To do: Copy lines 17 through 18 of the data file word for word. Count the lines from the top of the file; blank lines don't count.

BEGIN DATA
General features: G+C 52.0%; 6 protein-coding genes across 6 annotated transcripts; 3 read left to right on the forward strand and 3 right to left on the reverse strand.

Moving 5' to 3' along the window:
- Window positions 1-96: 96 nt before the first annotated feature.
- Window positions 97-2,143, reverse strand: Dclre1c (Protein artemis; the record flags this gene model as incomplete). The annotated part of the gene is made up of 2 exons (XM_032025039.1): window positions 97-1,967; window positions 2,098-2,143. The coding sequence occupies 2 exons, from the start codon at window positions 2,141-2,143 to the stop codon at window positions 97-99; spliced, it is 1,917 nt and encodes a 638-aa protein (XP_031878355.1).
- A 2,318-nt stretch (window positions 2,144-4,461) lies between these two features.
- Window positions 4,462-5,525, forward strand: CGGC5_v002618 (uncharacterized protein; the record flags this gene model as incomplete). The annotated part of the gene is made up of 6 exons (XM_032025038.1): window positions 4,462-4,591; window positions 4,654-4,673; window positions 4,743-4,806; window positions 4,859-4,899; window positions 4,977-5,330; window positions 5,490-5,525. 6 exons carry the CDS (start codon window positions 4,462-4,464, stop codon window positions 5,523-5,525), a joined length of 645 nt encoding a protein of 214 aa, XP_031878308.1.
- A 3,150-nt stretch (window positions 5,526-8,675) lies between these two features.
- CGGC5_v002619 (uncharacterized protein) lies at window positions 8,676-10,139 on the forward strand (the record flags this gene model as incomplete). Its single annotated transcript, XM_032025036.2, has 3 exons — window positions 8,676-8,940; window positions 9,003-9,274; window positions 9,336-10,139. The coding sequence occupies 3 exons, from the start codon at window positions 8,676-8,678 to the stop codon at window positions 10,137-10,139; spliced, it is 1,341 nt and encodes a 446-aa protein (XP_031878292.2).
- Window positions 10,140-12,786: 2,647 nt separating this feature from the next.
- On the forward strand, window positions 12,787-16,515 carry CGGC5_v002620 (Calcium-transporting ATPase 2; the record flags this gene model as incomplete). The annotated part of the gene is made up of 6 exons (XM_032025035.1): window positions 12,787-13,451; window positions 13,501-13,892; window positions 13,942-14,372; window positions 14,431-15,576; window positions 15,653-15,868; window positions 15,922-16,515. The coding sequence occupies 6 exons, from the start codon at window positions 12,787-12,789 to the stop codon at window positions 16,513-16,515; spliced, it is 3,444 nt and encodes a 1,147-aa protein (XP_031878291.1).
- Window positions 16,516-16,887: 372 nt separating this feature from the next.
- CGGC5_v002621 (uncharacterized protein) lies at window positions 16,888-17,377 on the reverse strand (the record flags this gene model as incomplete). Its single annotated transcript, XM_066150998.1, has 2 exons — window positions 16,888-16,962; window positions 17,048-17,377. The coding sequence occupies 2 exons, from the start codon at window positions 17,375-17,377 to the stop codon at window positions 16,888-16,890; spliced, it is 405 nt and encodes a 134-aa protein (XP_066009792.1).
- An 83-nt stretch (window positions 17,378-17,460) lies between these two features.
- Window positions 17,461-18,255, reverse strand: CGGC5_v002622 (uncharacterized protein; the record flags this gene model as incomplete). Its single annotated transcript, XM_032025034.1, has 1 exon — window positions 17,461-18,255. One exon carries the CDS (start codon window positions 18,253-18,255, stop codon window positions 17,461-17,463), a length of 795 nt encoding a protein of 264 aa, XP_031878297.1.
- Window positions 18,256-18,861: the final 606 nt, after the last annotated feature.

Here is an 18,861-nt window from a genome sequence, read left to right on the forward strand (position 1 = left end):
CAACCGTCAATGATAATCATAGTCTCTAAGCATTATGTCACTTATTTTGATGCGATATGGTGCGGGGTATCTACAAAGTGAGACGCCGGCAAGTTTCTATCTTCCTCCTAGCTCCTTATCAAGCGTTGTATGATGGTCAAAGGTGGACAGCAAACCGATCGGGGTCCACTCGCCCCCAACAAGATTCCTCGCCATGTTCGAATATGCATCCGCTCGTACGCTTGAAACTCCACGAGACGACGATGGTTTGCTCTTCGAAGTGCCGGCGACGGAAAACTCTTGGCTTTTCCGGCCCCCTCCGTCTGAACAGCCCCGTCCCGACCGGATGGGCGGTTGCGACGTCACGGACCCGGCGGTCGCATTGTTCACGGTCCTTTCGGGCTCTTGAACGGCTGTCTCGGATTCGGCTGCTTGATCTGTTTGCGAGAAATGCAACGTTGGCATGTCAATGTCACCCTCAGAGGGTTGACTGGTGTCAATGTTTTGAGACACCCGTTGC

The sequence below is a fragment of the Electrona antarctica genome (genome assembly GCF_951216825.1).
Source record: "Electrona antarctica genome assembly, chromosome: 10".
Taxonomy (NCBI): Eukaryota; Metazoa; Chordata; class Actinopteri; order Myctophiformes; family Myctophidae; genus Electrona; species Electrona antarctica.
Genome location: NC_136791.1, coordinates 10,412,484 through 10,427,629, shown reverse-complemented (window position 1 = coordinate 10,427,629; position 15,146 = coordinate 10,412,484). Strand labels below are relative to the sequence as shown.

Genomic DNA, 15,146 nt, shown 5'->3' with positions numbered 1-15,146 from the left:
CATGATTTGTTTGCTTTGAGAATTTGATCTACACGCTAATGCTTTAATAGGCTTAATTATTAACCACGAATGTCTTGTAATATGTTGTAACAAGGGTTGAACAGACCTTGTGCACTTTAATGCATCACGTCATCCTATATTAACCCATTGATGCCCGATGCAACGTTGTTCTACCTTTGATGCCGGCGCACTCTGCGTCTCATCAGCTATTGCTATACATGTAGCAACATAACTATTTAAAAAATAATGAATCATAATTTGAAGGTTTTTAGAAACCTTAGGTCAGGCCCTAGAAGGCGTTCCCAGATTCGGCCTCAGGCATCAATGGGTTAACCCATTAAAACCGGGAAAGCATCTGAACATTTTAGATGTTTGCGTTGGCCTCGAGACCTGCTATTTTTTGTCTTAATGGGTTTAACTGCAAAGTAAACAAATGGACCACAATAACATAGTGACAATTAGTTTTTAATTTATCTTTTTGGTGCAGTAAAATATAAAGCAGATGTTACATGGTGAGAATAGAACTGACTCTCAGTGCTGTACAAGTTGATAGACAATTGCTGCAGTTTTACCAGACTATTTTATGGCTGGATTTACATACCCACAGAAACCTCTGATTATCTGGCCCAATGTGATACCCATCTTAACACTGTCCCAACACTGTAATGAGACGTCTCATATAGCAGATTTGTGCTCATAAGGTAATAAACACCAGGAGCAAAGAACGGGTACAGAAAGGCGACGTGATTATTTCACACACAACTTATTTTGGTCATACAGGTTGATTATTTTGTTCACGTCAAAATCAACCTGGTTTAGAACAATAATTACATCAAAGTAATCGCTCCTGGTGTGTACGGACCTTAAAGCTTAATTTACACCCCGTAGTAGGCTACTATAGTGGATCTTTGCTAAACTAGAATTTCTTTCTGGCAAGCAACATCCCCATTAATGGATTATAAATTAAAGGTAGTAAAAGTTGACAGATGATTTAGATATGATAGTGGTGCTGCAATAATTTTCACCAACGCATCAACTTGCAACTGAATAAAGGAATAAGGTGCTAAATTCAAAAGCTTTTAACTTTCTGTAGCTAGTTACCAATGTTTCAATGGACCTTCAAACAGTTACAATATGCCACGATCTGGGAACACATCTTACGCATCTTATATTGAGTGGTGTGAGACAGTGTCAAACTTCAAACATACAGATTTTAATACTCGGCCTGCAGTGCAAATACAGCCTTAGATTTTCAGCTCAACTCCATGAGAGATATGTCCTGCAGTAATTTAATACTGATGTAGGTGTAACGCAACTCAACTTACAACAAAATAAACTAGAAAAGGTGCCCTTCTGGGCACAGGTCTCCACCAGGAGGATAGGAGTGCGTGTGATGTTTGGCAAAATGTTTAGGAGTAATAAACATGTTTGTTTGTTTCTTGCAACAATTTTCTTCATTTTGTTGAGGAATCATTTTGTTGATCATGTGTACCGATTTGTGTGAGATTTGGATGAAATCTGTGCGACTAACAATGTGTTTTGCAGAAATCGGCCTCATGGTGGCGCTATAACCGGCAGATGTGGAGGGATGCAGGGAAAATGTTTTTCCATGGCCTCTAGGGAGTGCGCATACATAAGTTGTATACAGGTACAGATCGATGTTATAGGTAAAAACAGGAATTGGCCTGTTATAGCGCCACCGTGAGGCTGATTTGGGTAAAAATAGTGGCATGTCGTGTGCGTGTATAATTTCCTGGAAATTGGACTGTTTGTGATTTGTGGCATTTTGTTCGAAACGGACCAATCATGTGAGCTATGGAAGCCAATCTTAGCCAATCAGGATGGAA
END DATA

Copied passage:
CAACCGTCAATGATAATCATAGTCTCTAAGCATTATGTCACTTATTTTGATGCGATATGGTGCGGGGTATCTACAAAGTGAGACGCCGGCAAGTTTCTATCTTCCTCCTAGCTCCTTATCAAGCGTTGTATGATGGTCAAAGGTGGACAGCAAACCGATCGGGGTCCACTCGCCCCCAACAAGATTCCTCGCCATGTTCGAATATGCATCCGCTCGTACGCTTGAAACTCCACGAGACGACGATGGTTTGCTCTTCGAAGTGCCGGCGACGGAAAACTCTTGGCTTTTCCGGCCCCCTCCGTCTGAACAGCCCCGTCCCGACCGGATGGGCGGTTGCGACGTCACGGACCCGGCGGTCGCATTGTTCACGGTCCTTTCGGGCTCTTGAACGGCTGTCTCGGATTCGGCTGCTTGATCTGTTTGCGAGAAATGCAACGTTGGCATGTCAATGTCACCCTCAGAGGGTTGACTGGTGTCAATGTTTTGAGACACCCGTTGC

The sequence below is a fragment of the Electrona antarctica genome (genome assembly GCF_951216825.1).